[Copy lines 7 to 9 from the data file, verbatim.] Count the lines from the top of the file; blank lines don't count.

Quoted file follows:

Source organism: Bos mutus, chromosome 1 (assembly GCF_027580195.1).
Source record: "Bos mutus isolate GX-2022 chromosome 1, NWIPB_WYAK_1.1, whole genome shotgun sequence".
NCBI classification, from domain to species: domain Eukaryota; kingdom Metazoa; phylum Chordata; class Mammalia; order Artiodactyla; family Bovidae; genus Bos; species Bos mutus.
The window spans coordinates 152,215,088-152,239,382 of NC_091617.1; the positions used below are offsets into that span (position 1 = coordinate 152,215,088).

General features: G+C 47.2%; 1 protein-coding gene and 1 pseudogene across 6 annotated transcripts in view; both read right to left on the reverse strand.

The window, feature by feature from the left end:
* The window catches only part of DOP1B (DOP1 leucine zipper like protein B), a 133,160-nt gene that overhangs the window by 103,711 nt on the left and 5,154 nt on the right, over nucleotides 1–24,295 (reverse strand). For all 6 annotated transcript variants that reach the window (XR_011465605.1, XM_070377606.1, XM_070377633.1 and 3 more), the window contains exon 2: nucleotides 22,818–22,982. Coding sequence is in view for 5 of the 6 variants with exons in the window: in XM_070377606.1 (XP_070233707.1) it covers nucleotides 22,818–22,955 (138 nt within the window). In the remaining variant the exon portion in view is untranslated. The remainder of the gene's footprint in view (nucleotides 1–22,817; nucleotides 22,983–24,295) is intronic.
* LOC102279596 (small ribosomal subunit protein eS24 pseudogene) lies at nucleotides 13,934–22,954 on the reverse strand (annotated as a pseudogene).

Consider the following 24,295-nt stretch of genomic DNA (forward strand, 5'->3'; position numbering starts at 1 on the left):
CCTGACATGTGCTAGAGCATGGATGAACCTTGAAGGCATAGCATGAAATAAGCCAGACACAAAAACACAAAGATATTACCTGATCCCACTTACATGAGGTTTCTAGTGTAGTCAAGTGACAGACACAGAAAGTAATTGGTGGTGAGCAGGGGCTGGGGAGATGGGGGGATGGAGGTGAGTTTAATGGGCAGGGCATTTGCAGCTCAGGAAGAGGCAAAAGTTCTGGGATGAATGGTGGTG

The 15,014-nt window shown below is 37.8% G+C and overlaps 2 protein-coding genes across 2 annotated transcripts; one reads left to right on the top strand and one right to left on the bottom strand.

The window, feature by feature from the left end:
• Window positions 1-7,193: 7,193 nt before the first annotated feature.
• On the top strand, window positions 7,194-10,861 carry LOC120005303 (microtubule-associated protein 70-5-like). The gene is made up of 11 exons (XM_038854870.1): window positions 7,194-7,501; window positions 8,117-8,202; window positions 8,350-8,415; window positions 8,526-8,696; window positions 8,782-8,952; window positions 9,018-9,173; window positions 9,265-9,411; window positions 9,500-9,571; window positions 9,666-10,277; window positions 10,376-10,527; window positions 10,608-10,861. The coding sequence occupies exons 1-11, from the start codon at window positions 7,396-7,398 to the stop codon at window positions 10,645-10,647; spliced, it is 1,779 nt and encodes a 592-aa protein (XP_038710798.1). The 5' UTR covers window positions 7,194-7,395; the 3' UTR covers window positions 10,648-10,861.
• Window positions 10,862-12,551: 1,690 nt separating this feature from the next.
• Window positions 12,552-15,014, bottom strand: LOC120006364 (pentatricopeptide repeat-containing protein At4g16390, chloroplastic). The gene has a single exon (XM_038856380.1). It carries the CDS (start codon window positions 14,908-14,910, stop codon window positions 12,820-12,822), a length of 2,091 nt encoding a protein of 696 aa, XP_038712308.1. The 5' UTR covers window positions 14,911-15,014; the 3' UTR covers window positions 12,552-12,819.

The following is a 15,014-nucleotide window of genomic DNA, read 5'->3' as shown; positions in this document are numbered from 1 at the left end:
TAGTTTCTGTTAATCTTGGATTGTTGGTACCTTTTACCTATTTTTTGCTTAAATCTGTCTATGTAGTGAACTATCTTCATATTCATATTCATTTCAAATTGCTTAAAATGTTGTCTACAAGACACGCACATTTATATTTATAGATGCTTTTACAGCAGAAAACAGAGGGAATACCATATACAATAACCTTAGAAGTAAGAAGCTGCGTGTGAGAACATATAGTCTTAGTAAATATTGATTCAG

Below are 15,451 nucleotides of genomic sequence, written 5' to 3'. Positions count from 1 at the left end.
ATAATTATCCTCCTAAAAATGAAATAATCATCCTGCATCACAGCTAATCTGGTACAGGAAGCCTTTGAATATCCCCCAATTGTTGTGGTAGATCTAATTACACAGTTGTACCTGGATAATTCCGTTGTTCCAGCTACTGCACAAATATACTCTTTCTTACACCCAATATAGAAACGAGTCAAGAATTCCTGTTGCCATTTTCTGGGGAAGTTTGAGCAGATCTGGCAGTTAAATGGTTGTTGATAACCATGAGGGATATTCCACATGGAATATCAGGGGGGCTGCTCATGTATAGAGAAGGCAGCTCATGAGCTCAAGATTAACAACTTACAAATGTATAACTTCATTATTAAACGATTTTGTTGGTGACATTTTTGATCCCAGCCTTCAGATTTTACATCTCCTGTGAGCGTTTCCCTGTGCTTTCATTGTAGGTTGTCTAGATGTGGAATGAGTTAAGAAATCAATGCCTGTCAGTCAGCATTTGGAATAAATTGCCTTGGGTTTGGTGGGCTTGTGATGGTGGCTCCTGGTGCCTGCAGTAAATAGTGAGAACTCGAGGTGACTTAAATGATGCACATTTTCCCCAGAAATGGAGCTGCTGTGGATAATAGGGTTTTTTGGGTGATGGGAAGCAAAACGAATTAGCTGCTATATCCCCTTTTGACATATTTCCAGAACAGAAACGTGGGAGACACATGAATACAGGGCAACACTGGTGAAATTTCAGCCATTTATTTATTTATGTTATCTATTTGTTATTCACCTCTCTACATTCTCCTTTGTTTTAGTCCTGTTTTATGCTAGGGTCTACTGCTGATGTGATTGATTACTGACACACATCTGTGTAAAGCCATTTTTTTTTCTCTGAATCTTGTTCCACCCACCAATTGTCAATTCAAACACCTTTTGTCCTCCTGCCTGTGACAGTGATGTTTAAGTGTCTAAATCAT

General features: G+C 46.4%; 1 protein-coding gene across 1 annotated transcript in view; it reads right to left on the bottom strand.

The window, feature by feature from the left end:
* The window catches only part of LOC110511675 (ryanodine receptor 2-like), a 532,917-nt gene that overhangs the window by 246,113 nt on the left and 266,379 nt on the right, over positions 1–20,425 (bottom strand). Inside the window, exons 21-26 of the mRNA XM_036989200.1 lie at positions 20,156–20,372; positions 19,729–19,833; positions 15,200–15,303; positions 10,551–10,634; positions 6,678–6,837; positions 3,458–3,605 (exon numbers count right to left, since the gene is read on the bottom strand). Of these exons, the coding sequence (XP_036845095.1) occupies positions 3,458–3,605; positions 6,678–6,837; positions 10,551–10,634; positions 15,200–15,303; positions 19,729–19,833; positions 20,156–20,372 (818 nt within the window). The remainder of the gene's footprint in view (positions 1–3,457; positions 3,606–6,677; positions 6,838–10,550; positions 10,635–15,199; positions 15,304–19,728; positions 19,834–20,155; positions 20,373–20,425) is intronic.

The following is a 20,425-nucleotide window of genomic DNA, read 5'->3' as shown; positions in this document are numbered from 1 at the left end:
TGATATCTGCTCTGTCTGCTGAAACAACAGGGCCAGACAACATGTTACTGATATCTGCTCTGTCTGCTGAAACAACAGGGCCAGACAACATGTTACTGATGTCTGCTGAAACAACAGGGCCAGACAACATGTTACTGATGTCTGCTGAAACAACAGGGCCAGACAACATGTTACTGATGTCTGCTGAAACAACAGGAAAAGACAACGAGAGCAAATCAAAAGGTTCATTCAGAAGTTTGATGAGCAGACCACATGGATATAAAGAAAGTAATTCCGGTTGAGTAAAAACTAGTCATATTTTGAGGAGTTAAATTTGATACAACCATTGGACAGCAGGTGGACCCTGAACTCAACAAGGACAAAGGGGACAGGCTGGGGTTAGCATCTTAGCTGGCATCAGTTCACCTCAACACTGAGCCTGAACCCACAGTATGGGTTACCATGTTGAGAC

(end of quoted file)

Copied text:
* The window catches only part of DOP1B (DOP1 leucine zipper like protein B), a 133,160-nt gene that overhangs the window by 103,711 nt on the left and 5,154 nt on the right, over nucleotides 1–24,295 (reverse strand). For all 6 annotated transcript variants that reach the window (XR_011465605.1, XM_070377606.1, XM_070377633.1 and 3 more), the window contains exon 2: nucleotides 22,818–22,982. Coding sequence is in view for 5 of the 6 variants with exons in the window: in XM_070377606.1 (XP_070233707.1) it covers nucleotides 22,818–22,955 (138 nt within the window). In the remaining variant the exon portion in view is untranslated. The remainder of the gene's footprint in view (nucleotides 1–22,817; nucleotides 22,983–24,295) is intronic.
* LOC102279596 (small ribosomal subunit protein eS24 pseudogene) lies at nucleotides 13,934–22,954 on the reverse strand (annotated as a pseudogene).

Consider the following 24,295-nt stretch of genomic DNA (forward strand, 5'->3'; position numbering starts at 1 on the left):